more comple x nature’, says M r R u t t.
‘The school is e x t r e m e l y g r a t e f u l f o r
t h e g i f t of a v a l u a b l e piece o f
e q u i p m e n t that has w i d e n e d horizons
for p u p i l s u s i n g t h e w o r k s h o p s .’
They dropped 2,600ft-and
First jump certificates were recently presented to Mitcheidean’s
parachutists whose courage and sporting spirit enabled the
splendid sum of £3,600 (including £500 donated by the
Company) to be given to the Cobalt Unit Appeal Fund. Said
Personnel Manager Derek Knibbs, (pictured right handing
the cheque to Dr Hanna): ‘We’re very proud of you all’.
Also in the picture are Bob Moore of the Tool Room who
organized things at the Mitcheldean end, and (far right)
Alan Rosebery, campaign organizer. The whole sponsored
parachuting project has raised £25,000 in 18 months, Mr
Rosebery told us.
Total number of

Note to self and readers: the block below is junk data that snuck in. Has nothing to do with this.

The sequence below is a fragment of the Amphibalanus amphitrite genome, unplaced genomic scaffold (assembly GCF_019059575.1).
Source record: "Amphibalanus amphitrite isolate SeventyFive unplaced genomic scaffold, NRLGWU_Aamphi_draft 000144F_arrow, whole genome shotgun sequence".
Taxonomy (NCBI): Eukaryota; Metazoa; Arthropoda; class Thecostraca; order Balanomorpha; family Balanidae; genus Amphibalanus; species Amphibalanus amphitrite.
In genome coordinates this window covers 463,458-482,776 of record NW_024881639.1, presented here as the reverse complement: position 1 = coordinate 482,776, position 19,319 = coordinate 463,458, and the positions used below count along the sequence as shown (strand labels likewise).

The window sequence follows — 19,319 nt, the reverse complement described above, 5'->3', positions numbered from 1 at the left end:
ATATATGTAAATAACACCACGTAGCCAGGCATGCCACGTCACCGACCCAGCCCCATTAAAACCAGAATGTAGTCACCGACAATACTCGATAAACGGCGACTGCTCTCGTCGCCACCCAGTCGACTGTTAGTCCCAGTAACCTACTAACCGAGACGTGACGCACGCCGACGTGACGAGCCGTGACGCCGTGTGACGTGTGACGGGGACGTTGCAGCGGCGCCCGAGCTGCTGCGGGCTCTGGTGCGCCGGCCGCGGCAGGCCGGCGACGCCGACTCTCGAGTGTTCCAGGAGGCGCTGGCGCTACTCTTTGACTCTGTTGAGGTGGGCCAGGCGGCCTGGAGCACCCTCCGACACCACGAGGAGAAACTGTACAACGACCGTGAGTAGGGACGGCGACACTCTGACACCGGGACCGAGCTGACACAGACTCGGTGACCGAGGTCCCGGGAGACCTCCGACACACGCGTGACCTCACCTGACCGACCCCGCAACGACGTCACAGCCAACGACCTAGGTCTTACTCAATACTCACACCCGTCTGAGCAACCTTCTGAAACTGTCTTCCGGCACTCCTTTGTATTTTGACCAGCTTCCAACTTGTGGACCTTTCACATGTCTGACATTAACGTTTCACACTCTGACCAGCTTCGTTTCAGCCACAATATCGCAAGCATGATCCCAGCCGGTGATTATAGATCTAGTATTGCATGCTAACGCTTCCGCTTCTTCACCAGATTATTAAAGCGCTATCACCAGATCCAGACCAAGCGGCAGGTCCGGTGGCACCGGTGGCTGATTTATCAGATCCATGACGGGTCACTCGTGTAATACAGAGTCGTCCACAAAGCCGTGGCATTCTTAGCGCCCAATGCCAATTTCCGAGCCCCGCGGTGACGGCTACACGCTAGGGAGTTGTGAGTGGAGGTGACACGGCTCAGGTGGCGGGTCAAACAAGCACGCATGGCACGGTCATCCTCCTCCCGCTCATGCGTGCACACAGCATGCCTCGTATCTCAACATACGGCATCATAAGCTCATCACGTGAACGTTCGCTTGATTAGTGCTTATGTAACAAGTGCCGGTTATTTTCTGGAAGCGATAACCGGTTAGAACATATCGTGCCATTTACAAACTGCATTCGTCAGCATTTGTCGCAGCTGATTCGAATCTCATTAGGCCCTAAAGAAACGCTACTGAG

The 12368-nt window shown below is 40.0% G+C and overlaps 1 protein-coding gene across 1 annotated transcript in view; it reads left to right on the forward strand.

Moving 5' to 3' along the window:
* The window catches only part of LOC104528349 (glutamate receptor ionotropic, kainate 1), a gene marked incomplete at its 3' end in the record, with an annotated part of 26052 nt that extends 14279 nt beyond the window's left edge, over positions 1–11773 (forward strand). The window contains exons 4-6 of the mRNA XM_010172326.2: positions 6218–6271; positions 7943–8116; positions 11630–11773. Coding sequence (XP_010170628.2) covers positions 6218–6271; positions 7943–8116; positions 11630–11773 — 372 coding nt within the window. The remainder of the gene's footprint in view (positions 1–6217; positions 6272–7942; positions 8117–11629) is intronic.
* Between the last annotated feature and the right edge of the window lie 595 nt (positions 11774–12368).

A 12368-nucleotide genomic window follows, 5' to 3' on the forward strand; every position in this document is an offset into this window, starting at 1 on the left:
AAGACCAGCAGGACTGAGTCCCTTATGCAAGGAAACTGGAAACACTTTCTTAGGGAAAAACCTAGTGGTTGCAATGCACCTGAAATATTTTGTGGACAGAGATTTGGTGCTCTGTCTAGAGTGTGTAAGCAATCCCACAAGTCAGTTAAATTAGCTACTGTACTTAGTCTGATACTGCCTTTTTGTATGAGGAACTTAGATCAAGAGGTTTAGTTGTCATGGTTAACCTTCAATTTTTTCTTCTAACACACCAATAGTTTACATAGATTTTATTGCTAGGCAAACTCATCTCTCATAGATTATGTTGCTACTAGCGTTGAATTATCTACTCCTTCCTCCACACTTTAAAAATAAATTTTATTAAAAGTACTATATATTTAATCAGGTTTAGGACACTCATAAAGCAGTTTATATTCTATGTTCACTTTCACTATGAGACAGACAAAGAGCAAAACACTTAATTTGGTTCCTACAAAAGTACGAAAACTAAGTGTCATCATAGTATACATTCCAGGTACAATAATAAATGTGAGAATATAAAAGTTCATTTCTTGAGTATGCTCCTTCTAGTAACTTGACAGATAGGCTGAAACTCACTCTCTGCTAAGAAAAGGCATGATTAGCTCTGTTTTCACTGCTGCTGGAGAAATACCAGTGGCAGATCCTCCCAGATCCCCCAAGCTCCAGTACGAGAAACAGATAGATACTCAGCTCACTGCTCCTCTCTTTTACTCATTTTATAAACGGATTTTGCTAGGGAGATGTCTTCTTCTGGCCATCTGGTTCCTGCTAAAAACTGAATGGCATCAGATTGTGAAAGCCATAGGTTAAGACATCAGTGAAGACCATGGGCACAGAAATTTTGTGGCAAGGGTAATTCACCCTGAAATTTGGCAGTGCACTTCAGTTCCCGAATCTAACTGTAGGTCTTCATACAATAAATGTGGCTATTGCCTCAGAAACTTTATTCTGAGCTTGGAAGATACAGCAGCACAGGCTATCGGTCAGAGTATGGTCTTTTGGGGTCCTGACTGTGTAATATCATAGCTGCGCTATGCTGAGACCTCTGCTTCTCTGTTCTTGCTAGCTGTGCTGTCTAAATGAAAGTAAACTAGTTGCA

accidents for period:
Mar/Apr ’79 iVlar/Apr ’80
Two recent publications — one a
collection of poetry and the other
a book of childrens’ stories — have
connections with us at Mitcheldean.
‘The Search’ is the name given by
Plant poet John Johnson (Electrical/
Electronic Engineering) to the
selection of 20 poems he has just
John has been writing poetry for
The figures on the left seem to indicate a
disappointing trend but, for the year to
date, the total figures are 81 compared with
92 for 1979 (11 down). For those who
haven’t heard the good news, RX
Mitcheldean was one of the 2,000
companies to win a British Safety Council
Award for 1979 (for achieving a lower
accident incidence rate than the national
average for the applicable industry).
over 30 years and has had individual
items published before, but this is the
first book devoted to his work alone.
As well as being a spare-time poet,
John is also a painter and readers
will recall that he was the man
behind the first arts and crafts show
we held on site a few years ago.
‘Five Delightful Stories’ for young
children is the work of Janette
Marie Box who wrote them at the
age of 16 while convalescing after a
year in hospital. Janette, now
married to Wilf Box (Assembly
Production Control) and the mother
of two sons, decided to make them
available to other people’s children